Via MuniNetworks, some Georgia legislators are getting substantial campaign contributions from the incumbent telephone and cable providers to pass a law making it illegal for communities to create competitive broadband infrastructure. The big win in North Carolina last year, where the legislature did pass such a law, has spurred similar efforts in Georgia and South Carolina.
Submitted by acohill on Mon, 01/23/2012 - 11:48
The truly awful SOPA and PIPA bills have been stalled, but Rep. Darrell Issa of California has introduced OPEN, the Online Protection and Enforcement of Digital Trade Act, in the House. OPEN has been written more narrowly to target only offshore counterfeit and bootleg sites, and does not give the Federal government the expansive powers to arbitrarily shut down any site; SOPA and PIPA managed to eliminate both due process and free speech in a single bill.
If you click through to this article to get more information, the interesting stuff is at the end, where writer indicates that the bigger picture is that Silicon Valley (i.e. Internet techies) are really in a war with Hollywood (i.e. 20th century film and TV distribution models). The Internet is enabling lots of competition with the traditional Hollywood film and TV studios and distribution companies, and SOPA and PIPA were going to help shut down any perceived competition.
I do not think it is quite that convenient a meme. Instead, I think Hollywood is at war with itself, and right now, the dinosaurs of that industry still have the upper hand. Movie and TV content producers and developers that embrace new distribution forms (which the dinosaurs don't like) have much to gain.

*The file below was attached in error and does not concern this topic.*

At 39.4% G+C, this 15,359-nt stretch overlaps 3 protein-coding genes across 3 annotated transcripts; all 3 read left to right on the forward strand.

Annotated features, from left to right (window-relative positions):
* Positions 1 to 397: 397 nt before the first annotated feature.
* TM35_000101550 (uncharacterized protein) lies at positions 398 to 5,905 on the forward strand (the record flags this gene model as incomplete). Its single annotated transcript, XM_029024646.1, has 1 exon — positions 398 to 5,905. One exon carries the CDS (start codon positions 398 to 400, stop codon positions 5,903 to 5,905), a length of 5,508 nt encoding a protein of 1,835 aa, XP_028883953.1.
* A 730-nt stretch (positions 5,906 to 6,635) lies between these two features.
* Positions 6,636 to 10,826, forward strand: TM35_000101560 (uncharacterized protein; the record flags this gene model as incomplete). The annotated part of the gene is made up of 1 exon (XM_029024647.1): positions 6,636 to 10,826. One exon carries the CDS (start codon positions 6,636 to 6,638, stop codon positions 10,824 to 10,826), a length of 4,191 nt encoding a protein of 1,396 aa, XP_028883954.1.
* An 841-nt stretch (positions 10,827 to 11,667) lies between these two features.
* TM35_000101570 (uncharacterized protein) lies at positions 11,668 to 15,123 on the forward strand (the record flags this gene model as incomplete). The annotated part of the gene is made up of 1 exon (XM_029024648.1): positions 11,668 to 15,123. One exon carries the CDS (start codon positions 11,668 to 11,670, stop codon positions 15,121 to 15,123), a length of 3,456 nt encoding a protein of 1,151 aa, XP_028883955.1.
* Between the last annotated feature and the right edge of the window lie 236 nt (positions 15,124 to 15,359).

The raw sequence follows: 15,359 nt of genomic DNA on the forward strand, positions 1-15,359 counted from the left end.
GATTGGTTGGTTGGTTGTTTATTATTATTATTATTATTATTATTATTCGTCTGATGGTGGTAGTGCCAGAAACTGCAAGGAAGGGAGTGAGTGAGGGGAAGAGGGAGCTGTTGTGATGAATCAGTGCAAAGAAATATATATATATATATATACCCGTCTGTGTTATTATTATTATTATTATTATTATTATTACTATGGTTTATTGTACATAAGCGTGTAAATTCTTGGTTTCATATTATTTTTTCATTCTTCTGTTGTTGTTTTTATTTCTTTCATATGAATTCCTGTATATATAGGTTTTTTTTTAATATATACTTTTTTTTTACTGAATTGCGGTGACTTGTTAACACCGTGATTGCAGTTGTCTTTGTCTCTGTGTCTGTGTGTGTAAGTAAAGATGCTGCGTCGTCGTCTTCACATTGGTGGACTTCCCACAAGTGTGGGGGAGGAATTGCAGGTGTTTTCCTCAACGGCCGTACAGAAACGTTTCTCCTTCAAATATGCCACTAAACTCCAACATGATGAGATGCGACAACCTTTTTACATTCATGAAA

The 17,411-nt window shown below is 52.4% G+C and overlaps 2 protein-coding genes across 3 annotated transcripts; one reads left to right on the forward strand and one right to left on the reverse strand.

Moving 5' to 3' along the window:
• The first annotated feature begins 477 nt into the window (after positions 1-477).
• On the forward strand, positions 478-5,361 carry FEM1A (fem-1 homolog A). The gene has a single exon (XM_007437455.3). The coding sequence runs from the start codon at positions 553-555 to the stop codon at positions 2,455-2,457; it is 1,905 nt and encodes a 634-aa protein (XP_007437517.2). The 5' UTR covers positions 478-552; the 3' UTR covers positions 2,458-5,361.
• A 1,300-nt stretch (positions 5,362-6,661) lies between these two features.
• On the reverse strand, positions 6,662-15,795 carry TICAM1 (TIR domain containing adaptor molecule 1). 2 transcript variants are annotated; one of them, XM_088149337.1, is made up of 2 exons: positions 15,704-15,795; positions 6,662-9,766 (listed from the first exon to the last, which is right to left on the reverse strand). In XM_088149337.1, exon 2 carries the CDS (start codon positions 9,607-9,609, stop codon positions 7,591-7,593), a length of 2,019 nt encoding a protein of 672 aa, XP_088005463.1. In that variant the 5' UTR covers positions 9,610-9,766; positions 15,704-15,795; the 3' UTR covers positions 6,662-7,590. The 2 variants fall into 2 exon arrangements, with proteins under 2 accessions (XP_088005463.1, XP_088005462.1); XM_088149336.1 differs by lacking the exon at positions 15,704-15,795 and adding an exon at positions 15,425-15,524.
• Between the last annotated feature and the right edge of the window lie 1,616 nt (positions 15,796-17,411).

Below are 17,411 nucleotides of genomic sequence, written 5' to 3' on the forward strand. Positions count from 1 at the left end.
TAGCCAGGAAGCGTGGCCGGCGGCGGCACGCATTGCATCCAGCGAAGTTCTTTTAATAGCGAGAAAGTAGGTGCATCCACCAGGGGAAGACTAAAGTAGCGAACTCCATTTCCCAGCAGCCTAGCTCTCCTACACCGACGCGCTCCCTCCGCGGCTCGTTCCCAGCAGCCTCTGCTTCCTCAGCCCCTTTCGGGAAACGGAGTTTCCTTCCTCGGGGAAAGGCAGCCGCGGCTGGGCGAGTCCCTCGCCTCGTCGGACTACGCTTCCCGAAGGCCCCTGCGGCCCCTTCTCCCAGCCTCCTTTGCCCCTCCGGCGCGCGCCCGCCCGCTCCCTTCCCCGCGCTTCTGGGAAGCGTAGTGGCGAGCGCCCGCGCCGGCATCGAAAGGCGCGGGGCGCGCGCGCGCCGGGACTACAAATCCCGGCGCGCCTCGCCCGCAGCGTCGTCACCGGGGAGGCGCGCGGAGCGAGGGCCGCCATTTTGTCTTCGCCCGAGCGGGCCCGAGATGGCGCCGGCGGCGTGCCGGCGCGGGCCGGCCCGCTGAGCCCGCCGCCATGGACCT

But as I have been saying for years, traditional TV is already dead. Hollywood is still in denial.
Submitted by acohill on Wed, 01/18/2012 - 09:42
Major sites on the Internet are displaying either a black banner (e.g. Google) or are completely blacked out, meaning there is no access to site content today (e.g. Wikipedia). The two bills (SOPA is the House version, PIPA is the Senate version) are appallingly bad, as they toss due process out the window and give unelected bureaucrats the right to shut down any site in the U.S. without any actual proof of a copyright violation--all that is needed is an unfounded accusation. But wait! Like a Ginzu knife ad, there is more! If the site is hosted outside the U.S., and many, if not most of the actual counterfeit and bootleg content sites are, bureaucrats can order every single U.S. Web site to remove all links to the offending site.